There is a wonderful intersection of Physics, Mathematics, Applied Math (numerical analysis) and Observational Astronomy in a systematic analysis of the movement of four bright Galilean moons of Jupiter!
They are easy to see in a small telescope, they have well defined orbits around Jupiter, and they have some trick up their sleeves that you can analyze.
Here's an exercise you can do right now. When Jupiter is anywhere near quadrature, it's shadow extends behind it by an angle of almost 11 degrees, so the moons will often be eclipsed. That means instead of appearing or disappearing into Jupiter's overwhelming brightness, they can "pop" in or out of visibility as they pass out of or into Jupiter's shadow.
Jupiter radius 71,492
You can predict when these happen, and then watch to see them and confirm your calculations. You can start timing them to get more accurate information.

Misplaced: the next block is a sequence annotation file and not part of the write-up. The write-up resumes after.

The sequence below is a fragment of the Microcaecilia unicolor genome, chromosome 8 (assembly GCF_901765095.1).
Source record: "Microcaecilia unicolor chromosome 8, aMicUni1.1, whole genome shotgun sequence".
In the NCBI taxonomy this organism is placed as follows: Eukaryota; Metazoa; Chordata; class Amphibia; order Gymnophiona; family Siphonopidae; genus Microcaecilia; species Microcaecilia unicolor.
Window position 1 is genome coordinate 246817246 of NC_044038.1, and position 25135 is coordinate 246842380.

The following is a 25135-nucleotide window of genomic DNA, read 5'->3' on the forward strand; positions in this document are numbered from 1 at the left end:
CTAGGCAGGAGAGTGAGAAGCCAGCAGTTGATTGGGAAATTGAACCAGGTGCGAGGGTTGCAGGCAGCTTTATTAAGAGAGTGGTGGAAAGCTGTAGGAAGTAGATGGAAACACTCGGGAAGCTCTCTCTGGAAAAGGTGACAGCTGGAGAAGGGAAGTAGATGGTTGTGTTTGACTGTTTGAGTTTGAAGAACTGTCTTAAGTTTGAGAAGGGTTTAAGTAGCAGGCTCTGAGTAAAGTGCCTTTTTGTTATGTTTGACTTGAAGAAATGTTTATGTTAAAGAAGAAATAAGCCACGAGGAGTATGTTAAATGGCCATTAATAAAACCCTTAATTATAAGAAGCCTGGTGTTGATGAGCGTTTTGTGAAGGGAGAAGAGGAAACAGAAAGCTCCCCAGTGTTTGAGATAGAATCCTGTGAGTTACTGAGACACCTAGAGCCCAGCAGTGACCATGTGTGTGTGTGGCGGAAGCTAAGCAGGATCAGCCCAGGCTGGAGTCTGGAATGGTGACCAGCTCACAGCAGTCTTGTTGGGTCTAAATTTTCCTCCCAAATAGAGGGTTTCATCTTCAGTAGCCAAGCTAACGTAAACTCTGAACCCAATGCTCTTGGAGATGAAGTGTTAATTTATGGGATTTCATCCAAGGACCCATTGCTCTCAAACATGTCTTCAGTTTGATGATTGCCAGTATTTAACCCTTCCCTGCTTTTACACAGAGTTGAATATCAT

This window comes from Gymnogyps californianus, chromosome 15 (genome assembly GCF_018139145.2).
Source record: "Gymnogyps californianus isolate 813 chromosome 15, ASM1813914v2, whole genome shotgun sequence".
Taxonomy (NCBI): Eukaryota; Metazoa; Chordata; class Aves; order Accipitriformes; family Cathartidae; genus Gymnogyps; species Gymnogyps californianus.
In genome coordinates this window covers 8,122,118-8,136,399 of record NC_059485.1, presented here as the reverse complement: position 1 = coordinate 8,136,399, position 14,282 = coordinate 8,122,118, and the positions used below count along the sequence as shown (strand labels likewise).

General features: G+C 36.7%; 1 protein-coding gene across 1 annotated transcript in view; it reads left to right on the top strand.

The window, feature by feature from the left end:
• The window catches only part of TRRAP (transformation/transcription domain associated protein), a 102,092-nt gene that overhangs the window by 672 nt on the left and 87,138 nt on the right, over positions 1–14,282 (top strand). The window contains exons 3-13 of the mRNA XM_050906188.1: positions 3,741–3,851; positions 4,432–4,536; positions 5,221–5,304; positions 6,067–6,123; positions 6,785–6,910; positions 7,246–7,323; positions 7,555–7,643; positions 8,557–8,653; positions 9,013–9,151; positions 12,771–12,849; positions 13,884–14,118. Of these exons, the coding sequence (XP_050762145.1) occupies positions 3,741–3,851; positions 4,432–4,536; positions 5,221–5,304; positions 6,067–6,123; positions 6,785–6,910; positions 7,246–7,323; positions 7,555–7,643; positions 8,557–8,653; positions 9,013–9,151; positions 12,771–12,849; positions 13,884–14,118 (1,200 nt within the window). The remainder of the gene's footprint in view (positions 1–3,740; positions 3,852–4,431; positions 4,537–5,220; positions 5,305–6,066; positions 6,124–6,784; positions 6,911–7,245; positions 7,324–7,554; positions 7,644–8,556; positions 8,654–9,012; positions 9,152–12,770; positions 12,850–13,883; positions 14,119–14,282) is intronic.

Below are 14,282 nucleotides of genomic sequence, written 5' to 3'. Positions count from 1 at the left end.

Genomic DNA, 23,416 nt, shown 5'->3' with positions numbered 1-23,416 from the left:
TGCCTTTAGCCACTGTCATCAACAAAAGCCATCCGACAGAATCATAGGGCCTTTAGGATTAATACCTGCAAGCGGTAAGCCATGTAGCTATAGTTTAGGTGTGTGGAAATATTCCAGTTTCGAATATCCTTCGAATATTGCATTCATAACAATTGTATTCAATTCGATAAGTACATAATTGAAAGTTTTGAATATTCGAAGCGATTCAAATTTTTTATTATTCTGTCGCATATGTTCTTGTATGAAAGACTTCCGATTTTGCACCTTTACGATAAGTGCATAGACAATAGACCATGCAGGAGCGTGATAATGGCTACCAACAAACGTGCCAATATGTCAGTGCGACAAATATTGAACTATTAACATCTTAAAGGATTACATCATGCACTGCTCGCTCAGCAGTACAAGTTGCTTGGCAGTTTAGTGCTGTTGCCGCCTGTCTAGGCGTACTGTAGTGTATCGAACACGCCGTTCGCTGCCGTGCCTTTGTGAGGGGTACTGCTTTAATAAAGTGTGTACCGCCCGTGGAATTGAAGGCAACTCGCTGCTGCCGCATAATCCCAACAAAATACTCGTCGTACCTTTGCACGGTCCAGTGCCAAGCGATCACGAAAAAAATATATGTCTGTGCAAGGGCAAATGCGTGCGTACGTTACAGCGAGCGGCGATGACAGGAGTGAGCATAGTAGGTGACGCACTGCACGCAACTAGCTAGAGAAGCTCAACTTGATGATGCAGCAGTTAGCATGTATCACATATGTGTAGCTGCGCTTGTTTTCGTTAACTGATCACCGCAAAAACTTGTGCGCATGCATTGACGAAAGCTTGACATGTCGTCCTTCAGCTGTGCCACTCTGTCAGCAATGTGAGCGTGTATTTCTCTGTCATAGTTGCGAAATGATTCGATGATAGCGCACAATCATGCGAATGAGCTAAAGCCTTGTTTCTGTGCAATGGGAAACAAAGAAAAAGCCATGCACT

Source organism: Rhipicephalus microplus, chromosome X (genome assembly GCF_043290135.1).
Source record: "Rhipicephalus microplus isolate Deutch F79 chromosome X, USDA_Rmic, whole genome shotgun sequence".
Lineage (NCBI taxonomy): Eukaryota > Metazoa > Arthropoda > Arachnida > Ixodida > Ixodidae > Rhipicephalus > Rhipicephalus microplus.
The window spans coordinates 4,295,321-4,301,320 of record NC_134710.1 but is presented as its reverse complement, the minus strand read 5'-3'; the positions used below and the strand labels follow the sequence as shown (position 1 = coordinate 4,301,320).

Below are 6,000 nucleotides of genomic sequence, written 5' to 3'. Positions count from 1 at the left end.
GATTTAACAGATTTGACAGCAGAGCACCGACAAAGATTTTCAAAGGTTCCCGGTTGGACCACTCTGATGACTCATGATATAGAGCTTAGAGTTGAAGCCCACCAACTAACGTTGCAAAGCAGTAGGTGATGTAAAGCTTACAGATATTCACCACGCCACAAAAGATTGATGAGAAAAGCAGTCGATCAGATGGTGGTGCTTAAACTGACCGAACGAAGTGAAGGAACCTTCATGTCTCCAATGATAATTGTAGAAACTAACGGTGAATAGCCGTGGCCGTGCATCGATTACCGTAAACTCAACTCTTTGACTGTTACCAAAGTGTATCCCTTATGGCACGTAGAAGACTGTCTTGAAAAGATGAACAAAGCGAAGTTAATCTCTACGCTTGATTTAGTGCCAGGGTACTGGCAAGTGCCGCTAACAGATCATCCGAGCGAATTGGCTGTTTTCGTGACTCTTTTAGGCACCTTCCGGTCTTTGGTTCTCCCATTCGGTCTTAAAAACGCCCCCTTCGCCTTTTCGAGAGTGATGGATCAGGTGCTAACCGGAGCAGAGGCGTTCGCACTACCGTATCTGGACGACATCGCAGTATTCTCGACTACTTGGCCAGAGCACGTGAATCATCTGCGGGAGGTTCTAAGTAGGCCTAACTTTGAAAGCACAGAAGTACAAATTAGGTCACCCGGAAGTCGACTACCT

From a mathematical perspective you can check the periods of their orbits (from your measurements, or from a table) to see if there are any surprising numerical relationships!
You can check the inclination of their orbital plane to see if the eclipses always happen or sometimes don't.
You can read the answers to When will the next series of mutual eclipses of Jupiter's moons begin? and start planning for 2021 when these begin again!
You can learn to do numerical integration of solar system bodies to simulate their orbits, or use the Python package Skyfield or the JPL Horizons website for high accuracy positional information.
These can also help you calculate the eclipse times by Jupiter, and the mutual eclipses of Jupiter's moons.
Finally, you can try to measure the speed of light by seeing that the eclipses come sooner or later than average when Jupiter is closer or farther than average from the Earth. This is one of the early ways that the finite speed of light was verified.